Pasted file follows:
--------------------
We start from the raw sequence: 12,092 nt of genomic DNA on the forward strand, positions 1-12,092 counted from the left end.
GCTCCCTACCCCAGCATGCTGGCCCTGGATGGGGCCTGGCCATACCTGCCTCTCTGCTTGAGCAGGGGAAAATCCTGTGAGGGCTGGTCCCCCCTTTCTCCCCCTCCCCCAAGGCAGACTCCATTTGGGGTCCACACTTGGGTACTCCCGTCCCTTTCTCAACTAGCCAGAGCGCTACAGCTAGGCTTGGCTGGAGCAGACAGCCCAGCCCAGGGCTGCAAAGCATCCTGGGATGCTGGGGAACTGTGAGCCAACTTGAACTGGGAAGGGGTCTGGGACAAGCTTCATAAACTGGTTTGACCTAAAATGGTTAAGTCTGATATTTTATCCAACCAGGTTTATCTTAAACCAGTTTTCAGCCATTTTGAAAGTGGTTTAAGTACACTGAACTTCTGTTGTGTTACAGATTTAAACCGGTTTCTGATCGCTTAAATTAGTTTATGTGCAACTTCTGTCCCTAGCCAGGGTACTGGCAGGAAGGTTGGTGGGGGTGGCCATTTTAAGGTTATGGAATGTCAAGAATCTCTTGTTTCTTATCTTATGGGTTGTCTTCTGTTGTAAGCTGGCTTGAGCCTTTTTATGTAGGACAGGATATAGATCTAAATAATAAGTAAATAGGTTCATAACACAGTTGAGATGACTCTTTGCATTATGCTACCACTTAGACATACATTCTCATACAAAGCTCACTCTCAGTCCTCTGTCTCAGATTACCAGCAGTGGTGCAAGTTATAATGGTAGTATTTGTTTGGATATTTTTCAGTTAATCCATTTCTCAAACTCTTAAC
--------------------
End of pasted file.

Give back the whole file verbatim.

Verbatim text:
We start from the raw sequence: 12,092 nt of genomic DNA on the forward strand, positions 1-12,092 counted from the left end.
GCTCCCTACCCCAGCATGCTGGCCCTGGATGGGGCCTGGCCATACCTGCCTCTCTGCTTGAGCAGGGGAAAATCCTGTGAGGGCTGGTCCCCCCTTTCTCCCCCTCCCCCAAGGCAGACTCCATTTGGGGTCCACACTTGGGTACTCCCGTCCCTTTCTCAACTAGCCAGAGCGCTACAGCTAGGCTTGGCTGGAGCAGACAGCCCAGCCCAGGGCTGCAAAGCATCCTGGGATGCTGGGGAACTGTGAGCCAACTTGAACTGGGAAGGGGTCTGGGACAAGCTTCATAAACTGGTTTGACCTAAAATGGTTAAGTCTGATATTTTATCCAACCAGGTTTATCTTAAACCAGTTTTCAGCCATTTTGAAAGTGGTTTAAGTACACTGAACTTCTGTTGTGTTACAGATTTAAACCGGTTTCTGATCGCTTAAATTAGTTTATGTGCAACTTCTGTCCCTAGCCAGGGTACTGGCAGGAAGGTTGGTGGGGGTGGCCATTTTAAGGTTATGGAATGTCAAGAATCTCTTGTTTCTTATCTTATGGGTTGTCTTCTGTTGTAAGCTGGCTTGAGCCTTTTTATGTAGGACAGGATATAGATCTAAATAATAAGTAAATAGGTTCATAACACAGTTGAGATGACTCTTTGCATTATGCTACCACTTAGACATACATTCTCATACAAAGCTCACTCTCAGTCCTCTGTCTCAGATTACCAGCAGTGGTGCAAGTTATAATGGTAGTATTTGTTTGGATATTTTTCAGTTAATCCATTTCTCAAACTCTTAAC